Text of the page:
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What Is Life Like with a Difficult Dog?

Get insight into what it’s like for people to live with a difficult dog, and how you can help.

By
Jolanta Benal, CPDT-KA, CBCC-KA
5-minute read
Episode #75

A couple of months ago, I did a pair of articles about shy and fearful dogs. A reader wrote me to say that she wished I’d said something about the human experience of living with a dog who has behavior problems. This week, life with a difficult dog, and how you can help..

A Difficult Dog May Not Be the Owner’s Fault

In Dog Land, there are still plenty of people who claim that if a dog has behavior problems, it’s all the guardian’s fault. If only they would do … something, or had done another thing, or would try that thing, their dog would be perfect. It’s hard enough living with a behaviorally troubled dog, even minus the piled-on shame and guilt. So let’s knock that one out right away.

I admit I wince inwardly when a client has ignored or minimized what could have been a relatively small problem until it got much, much worse. But almost all the people I work with have done the best they could with the knowledge they had at the time. They looked for a reputable breeder online and believed the smooth talk that went with the website photos of puppies playing in the grass. A rescue group representative assured them that the timid, lip-curling adolescent they felt sorry for would turn right around if she got plenty of love. A book that trumpeted its author’s expertise prescribed repeated alpha rolls; now their dog has learned that human handling is a cue for self-defense. Each of these things has happened to clients of mine. They all felt guilty, even though they were the ones who’d been taken for a ride.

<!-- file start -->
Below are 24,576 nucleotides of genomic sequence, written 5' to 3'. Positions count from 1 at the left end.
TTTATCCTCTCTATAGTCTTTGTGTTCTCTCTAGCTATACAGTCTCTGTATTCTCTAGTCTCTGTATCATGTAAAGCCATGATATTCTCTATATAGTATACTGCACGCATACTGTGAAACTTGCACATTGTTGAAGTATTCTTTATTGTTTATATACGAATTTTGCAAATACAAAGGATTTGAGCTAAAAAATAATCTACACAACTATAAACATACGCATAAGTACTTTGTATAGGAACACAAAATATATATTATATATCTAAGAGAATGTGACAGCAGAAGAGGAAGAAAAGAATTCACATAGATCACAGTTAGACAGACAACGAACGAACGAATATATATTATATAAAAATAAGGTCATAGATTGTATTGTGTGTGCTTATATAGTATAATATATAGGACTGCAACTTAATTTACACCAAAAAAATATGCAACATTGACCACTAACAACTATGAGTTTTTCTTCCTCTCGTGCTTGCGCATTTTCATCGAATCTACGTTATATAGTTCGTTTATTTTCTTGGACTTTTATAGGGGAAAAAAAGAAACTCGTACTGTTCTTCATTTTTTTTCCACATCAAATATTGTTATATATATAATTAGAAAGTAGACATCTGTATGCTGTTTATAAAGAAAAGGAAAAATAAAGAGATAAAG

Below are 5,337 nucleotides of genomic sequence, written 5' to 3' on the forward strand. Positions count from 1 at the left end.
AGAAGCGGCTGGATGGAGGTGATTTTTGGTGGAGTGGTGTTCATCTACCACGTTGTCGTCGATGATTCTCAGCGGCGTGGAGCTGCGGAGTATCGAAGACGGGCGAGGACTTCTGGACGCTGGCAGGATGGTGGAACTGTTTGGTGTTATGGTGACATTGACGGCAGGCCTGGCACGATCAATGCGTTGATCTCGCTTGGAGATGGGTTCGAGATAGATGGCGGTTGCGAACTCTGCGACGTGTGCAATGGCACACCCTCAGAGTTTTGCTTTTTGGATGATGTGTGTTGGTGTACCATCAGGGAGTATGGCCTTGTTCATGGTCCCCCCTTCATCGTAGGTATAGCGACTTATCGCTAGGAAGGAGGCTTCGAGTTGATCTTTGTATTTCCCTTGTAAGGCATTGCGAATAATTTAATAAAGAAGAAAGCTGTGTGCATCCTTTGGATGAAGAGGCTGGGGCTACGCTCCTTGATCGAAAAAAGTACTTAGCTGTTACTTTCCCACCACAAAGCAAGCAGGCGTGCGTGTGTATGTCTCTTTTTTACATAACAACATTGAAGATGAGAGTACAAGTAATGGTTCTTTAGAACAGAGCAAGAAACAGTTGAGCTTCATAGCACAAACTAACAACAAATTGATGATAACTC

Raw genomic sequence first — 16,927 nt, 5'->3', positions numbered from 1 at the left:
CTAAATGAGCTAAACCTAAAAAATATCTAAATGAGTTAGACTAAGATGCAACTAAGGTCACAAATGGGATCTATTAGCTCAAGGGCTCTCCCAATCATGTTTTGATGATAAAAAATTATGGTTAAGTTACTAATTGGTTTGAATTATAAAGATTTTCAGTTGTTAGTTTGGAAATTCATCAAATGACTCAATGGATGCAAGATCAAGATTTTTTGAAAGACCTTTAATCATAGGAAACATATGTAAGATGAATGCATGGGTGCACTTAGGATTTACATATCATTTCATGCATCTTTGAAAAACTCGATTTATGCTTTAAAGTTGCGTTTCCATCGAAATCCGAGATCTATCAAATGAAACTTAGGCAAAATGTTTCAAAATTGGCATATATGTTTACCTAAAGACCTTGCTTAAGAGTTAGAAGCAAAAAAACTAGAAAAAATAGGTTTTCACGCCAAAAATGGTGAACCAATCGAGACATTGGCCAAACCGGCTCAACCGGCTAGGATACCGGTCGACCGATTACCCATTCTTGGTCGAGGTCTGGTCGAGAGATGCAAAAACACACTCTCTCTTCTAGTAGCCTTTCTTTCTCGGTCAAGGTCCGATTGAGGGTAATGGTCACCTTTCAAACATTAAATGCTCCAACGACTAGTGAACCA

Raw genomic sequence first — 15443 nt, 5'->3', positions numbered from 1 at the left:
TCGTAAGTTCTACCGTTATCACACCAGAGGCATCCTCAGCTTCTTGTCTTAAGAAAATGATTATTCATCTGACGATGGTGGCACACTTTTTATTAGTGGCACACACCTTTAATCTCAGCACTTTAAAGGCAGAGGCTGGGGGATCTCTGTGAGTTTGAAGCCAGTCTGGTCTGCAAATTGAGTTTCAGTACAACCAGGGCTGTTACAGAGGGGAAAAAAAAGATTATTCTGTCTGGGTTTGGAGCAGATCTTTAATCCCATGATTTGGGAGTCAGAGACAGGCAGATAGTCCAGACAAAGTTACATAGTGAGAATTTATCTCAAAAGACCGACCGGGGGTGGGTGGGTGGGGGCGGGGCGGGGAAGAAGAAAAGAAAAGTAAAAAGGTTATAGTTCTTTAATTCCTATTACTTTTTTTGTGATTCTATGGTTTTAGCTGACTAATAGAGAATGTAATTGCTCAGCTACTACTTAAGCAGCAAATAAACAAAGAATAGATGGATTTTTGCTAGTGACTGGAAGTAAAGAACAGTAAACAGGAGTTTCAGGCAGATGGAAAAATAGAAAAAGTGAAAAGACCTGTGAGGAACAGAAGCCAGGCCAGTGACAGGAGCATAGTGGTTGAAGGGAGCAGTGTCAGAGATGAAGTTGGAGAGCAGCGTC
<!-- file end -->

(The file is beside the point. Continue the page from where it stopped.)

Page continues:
People with Difficult Dogs Suffer Public Shaming

News flash: if you have dogs in your life, your odds of running into behavioral trouble one day are high.

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About the Author

Jolanta Benal, CPDT-KA, CBCC-KA

Jolanta holds professional certifications in both training and behavior counseling and belongs to the Association of Professional Dog Trainers and the International Association of Animal Behavior Consultants. She also volunteered with Pet Help Partners, a program of the Humane Society of the United States that works to prevent pet relinquishment. Her approach is generally behaviorist (Pavlovian, Skinnerian and post-Skinnerian learning theory) with a big helping of ethology (animal behavior as observed in non-experimental settings).

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